Dating in college can be difficult. Most students are broke, and after a while the popular date hotspots around Maryville can get boring. However, the popular dating app, Tinder, updated and added new features just for college students.
Welcome to Tinder U.
Tinder U now allows college students to add their university email, where the user receives an “acceptance letter” from Tinder U. For the most part, the feature limits matches to other college students.
In the lower left corner there is a symbol where the prospective match attends school. For Northwest students it’s a dark green banner with “NWMSU” in white, blocked text. For Maryville residents and University students, this isn’t much of a change if their age settings are set between 18 and 23.
However Tinder isn’t the only dating app to recently update. Bumble, a lesser-known competitor to Tinder, also added new features.
Bumble functions similarly to Tinder. A person scrolls through another’s profile and swipes left for no and right for yes. The biggest difference is that women are required to message first, unlike Tinder which allows either party to initiate conversation.
In its latest update, Bumble users can add certain tags to their profiles. Some of the tags indicate if someone smokes, if they are looking for a relationship or a hookup or if they want children.
Some of these tags may seem extremely personal for apps with reputations of hookups and suspects in the rise of sexually transmitted diseases, but for many this is where their Tinderella story begins
For wildlife ecology and conservation senior Samantha Gibson, Tinder is where she met her fiance, Zach Hilsabeck.
“I have a type: bigger country guys with beards, but what got me was the cheesy pickup line he used about his cows. I wish I could remember it,” Gibson said.
Gibson joined the five percent of married, American couples who met their significant other online.
The college dating scene has changed dramatically with the rise of online dating and dating apps which has brought around a less stigmatized view of such services. According to Pew Research, around 59 percent of people polled in 2015 thought dating sites were a good way to meet someone romantically.
Another report from Statista found 51 percent of college-aged students used dating apps in 2017 and 35 percent using Tinder as of January 2018, making it the most popular dating site among college aged students.
For Gibson, she started using Tinder her sophomore year, then entered a relationship. When she and her ex-boyfriend broke up, she downloaded the app again to find friends away from her ex’s circle of friends.
Despite the rising popularity of dating apps, Gibson and Hilsabeck still shock people with how they met.
“Both our moms still groan everytime we say we met on Tinder,” Gibson said. “But even people our own age are super shocked and proceed to tell us how bad of luck they’ve had on Tinder.”
Pre-medical sophomore Drew Donaldson has been using Tinder for four years and believes the culture around dating apps is age related.
“I think there’s always been a kind of joking attitude towards online dating because of all the tacky commercials you see on TV all the time and because it’s more recent,” Donaldson said. “I don’t think older generations are really on board as much. The thing I always hear from my family is to just go out and meet someone. With things like Tinder, where it’s just an app you can have on your phone, I think that’s appealed to high school and college students a lot more.”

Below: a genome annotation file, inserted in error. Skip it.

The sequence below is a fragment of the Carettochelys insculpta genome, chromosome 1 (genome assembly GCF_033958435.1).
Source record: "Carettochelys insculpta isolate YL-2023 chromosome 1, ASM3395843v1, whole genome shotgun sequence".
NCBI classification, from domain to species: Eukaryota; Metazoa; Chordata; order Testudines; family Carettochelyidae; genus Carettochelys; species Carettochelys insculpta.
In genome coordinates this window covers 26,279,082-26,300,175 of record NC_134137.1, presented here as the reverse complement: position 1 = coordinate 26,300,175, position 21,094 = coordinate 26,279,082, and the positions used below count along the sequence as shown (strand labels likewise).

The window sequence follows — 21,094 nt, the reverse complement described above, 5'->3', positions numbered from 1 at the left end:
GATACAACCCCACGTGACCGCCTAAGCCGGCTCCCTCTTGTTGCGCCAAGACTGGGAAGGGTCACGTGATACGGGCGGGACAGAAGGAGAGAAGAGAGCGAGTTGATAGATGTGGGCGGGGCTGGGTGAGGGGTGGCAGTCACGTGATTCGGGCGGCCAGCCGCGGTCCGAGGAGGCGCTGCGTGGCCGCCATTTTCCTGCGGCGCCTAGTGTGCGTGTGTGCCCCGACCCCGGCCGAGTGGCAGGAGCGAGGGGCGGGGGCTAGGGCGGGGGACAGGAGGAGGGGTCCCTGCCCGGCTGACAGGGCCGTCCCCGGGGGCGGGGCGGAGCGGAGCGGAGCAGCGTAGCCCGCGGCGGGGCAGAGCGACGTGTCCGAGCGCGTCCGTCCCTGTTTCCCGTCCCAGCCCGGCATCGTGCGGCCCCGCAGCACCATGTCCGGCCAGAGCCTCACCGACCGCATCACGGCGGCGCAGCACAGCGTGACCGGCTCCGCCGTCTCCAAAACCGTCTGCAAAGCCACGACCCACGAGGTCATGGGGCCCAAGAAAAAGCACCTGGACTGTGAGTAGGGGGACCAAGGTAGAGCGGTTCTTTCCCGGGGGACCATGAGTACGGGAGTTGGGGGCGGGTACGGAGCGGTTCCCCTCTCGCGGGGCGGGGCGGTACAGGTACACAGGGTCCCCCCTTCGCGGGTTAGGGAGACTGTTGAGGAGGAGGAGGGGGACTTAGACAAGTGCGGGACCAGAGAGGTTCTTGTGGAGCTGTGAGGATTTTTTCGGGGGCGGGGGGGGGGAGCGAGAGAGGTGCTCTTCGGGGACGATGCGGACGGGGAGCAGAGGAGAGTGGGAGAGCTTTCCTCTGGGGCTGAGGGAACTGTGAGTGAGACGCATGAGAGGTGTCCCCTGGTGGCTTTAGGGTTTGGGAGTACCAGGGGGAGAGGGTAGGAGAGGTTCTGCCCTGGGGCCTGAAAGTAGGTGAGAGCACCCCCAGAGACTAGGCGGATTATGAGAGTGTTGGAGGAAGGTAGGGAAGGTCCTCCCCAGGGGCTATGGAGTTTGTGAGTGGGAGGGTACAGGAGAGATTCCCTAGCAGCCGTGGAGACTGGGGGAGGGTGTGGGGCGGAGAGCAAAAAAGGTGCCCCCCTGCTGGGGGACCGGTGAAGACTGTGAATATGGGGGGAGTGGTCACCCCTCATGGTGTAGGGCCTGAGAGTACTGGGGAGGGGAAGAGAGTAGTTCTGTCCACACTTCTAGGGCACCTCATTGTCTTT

While Tinder is known for wild stories, it might not just be the culture around dating apps for bad matches. Some say it might have more to deal with majors.
Studying have shown people are more likely to date people within their own major. However many people aren’t swiping right because of peoples majors and the bios attached to their profile. Rob Henderson, a writer for Psychology Today says it’s because of the element of unpredictable rewards.
He compares Tinder to casino slot machines.
“Players do not know when, while pulling a lever or pressing a button, they will hit a jackpot,” Henderson said. “They play knowing that eventually, but not exactly when, someone who pulls the lever will win.”
Tinder works in a similar way.
“Users do not know when, while swiping, they will match with an individual they deem attractive,” Henderson said. “And users do not know when, after engaging in a conversation, a match will respond. Moreover, an individual’s profile will still appear in the apps of other users who are swiping, even while the individual does not have the app open. This means that when users check their apps after a prolonged period of time, they often discover that they have gained new matches. This unpredictable quality keeps users curious and hooked.”
Even though these statistics and multitudes of crazy stories might leave a user thinking that maybe a dating profile isn’t for them, there are still stories that don’t end in heartbreak or marriage proposals.
“The most memorable story I have from Tinder is probably meeting a girl who went to another school near me,” Donaldson said. “We ended up hanging out and dated a little while. We’re still good friends today. It’s interesting to see something like that come from an app I didn’t really expect anything from.”